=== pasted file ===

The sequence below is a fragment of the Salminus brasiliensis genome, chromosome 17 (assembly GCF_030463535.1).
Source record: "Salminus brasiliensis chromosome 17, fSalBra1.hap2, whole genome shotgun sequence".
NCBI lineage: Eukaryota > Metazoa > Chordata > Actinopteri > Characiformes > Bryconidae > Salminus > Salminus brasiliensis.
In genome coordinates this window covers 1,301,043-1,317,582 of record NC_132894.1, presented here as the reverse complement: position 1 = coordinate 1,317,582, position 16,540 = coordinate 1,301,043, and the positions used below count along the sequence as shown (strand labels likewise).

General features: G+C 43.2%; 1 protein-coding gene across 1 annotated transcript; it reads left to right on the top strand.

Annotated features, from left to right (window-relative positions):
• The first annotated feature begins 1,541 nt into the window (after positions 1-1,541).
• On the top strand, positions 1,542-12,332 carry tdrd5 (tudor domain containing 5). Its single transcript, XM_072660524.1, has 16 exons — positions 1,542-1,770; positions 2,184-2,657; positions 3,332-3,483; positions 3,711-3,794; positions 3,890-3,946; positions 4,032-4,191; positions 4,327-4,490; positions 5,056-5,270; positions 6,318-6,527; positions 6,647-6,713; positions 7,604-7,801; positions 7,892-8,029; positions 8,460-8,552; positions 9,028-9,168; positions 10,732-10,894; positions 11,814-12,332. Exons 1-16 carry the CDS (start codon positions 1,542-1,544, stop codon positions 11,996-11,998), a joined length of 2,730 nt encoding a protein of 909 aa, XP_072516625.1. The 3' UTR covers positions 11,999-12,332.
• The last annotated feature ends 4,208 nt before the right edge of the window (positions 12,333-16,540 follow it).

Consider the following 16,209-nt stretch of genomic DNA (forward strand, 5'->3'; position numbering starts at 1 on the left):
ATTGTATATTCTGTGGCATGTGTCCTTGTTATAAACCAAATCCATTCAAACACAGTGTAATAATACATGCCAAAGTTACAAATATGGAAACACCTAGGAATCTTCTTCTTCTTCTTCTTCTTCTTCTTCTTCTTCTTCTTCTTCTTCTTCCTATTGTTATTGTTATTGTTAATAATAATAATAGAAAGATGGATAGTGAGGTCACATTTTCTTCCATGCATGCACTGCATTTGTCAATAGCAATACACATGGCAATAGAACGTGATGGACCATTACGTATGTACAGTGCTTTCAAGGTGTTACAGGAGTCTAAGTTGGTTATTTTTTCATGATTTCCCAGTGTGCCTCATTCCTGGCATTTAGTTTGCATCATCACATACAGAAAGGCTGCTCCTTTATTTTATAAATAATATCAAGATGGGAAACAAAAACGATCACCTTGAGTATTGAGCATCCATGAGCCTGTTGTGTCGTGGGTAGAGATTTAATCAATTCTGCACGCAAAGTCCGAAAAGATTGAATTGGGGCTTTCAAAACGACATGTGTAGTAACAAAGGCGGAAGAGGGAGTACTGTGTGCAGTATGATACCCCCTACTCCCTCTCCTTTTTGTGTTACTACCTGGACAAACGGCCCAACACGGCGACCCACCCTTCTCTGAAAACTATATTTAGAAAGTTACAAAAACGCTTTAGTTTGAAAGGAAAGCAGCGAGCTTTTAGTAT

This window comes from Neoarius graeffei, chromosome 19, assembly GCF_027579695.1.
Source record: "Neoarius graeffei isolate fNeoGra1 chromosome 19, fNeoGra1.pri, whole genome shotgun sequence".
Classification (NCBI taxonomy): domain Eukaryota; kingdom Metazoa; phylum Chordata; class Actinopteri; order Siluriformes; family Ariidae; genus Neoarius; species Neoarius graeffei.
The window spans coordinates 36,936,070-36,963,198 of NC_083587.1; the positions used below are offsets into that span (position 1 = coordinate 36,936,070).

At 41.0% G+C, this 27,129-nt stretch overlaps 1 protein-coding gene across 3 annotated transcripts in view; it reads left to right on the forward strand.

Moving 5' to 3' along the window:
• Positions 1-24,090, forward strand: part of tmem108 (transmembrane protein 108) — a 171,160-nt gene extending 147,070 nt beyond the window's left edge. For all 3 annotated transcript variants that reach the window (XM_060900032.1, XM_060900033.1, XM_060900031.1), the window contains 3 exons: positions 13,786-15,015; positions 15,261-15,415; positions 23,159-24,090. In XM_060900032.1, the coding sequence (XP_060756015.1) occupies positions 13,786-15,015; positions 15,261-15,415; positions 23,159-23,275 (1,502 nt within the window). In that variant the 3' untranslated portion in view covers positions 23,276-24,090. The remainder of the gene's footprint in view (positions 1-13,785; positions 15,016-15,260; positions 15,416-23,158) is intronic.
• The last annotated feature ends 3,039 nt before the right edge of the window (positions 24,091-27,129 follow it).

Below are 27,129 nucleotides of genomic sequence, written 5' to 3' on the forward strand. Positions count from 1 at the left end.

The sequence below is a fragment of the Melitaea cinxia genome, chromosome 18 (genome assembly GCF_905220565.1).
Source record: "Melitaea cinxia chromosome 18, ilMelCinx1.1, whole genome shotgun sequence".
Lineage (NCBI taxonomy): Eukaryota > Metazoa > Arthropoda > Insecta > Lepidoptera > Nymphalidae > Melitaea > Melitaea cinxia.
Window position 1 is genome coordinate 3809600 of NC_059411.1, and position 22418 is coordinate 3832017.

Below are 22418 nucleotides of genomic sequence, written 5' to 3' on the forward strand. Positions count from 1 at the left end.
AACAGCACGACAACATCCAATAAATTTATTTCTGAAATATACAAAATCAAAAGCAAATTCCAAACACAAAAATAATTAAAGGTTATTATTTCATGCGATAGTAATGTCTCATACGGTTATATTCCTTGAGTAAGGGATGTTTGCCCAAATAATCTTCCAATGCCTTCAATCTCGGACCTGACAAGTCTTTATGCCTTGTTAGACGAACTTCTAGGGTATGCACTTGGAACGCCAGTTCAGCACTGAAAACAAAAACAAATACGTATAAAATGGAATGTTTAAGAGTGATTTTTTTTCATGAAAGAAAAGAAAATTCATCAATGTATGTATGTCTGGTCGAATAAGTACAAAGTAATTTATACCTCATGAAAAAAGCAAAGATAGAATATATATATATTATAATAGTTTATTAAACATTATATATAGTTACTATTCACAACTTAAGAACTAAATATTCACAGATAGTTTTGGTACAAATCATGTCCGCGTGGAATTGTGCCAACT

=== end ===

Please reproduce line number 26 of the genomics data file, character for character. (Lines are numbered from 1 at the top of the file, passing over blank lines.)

AACAGCACGACAACATCCAATAAATTTATTTCTGAAATATACAAAATCAAAAGCAAATTCCAAACACAAAAATAATTAAAGGTTATTATTTCATGCGATAGTAATGTCTCATACGGTTATATTCCTTGAGTAAGGGATGTTTGCCCAAATAATCTTCCAATGCCTTCAATCTCGGACCTGACAAGTCTTTATGCCTTGTTAGACGAACTTCTAGGGTATGCACTTGGAACGCCAGTTCAGCACTGAAAACAAAAACAAATACGTATAAAATGGAATGTTTAAGAGTGATTTTTTTTCATGAAAGAAAAGAAAATTCATCAATGTATGTATGTCTGGTCGAATAAGTACAAAGTAATTTATACCTCATGAAAAAAGCAAAGATAGAATATATATATATTATAATAGTTTATTAAACATTATATATAGTTACTATTCACAACTTAAGAACTAAATATTCACAGATAGTTTTGGTACAAATCATGTCCGCGTGGAATTGTGCCAACT